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Dorothy Buckhanan Wilson Installed as International President of Alpha Kappa Alpha Sorority, Incorporated

Dorothy Buckhanan Wilson Installed as International President of Alpha Kappa Alpha Sorority, Incorporated

Charlotte, NC (BlackPR.com)

Dorothy Buckhanan Wilson of Milwaukee, Wisconsin, a business executive, was installed as the 2014-2018 International President of Alpha Kappa Alpha Sorority, Incorporated (AKA)

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Nielsen Expands Communications Leadership Team with Key Media Relations Hire

New York (BlackPR.com)

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For black voters, Benjamin Jealous expressed what I believe to be the critical message for black voters when he said that the best way to overcome massive voter suppression is through a massive wave of voter registration.  Thankfully, the NAACP is putting this theory into action through the Youth Organizing…

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Instead of breaking the glass ceiling, Black women have increasingly started making their own. According to the Center for American Progress, an independent, nonpartisan progressive institute, Black women are the fastest-growing group of entrepreneurs in the country.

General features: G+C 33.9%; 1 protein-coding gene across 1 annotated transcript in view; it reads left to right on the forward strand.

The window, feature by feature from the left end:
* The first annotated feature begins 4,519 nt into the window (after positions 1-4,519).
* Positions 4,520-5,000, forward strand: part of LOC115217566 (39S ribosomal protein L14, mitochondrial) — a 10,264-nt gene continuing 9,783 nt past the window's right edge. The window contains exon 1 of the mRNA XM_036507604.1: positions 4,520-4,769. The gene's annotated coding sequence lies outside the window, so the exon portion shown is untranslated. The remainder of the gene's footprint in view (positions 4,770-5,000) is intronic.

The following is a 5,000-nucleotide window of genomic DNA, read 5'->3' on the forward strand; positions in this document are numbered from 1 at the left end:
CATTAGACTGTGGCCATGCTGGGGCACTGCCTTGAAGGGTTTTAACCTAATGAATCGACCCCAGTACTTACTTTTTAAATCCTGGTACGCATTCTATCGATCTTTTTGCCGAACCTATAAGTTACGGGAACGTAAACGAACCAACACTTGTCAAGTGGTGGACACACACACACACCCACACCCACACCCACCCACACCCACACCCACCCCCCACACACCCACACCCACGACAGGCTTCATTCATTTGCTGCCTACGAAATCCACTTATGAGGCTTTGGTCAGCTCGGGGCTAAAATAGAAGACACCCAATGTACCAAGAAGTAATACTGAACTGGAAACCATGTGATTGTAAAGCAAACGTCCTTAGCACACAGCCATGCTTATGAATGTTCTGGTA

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Voter Suppression: Is it partisan?

Voter Suppression: Is it partisan?

Written by Peter Grear

Educate, Organize and Mobilize: I’ve been doing commentaries on our Campaign to Defeat Voter Suppression since November, 2013.  Because the right to vote is fundamental to our democracy, I’ve tried to promote a non-partisan theory of voter enfranchisement. 

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Why vote? ALEC and the Doctrine of Exclusion

By Peter Grear

Educate, Organize and Mobilize: Frequently, in going forward it is imperative to examine your history.  In 1638 the Maryland Colony issued a public edict encouraging the separation of the races that became the public policy of America. 

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Download Greater Diversity News Digital PDF Edition for FREE

Download Greater Diversity News Digital PDF Edition for FREE

FREE Full PDF Edition includes stories not featured on the website

The FREE Full PDF Edition includes stories not featured on the website. No paper, no hasel, read on your laptop or mobile devices. 

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A ‘Perverse’ Move by the National Black Chamber of Commerce

Written by George E. Curry on 03 December 2012.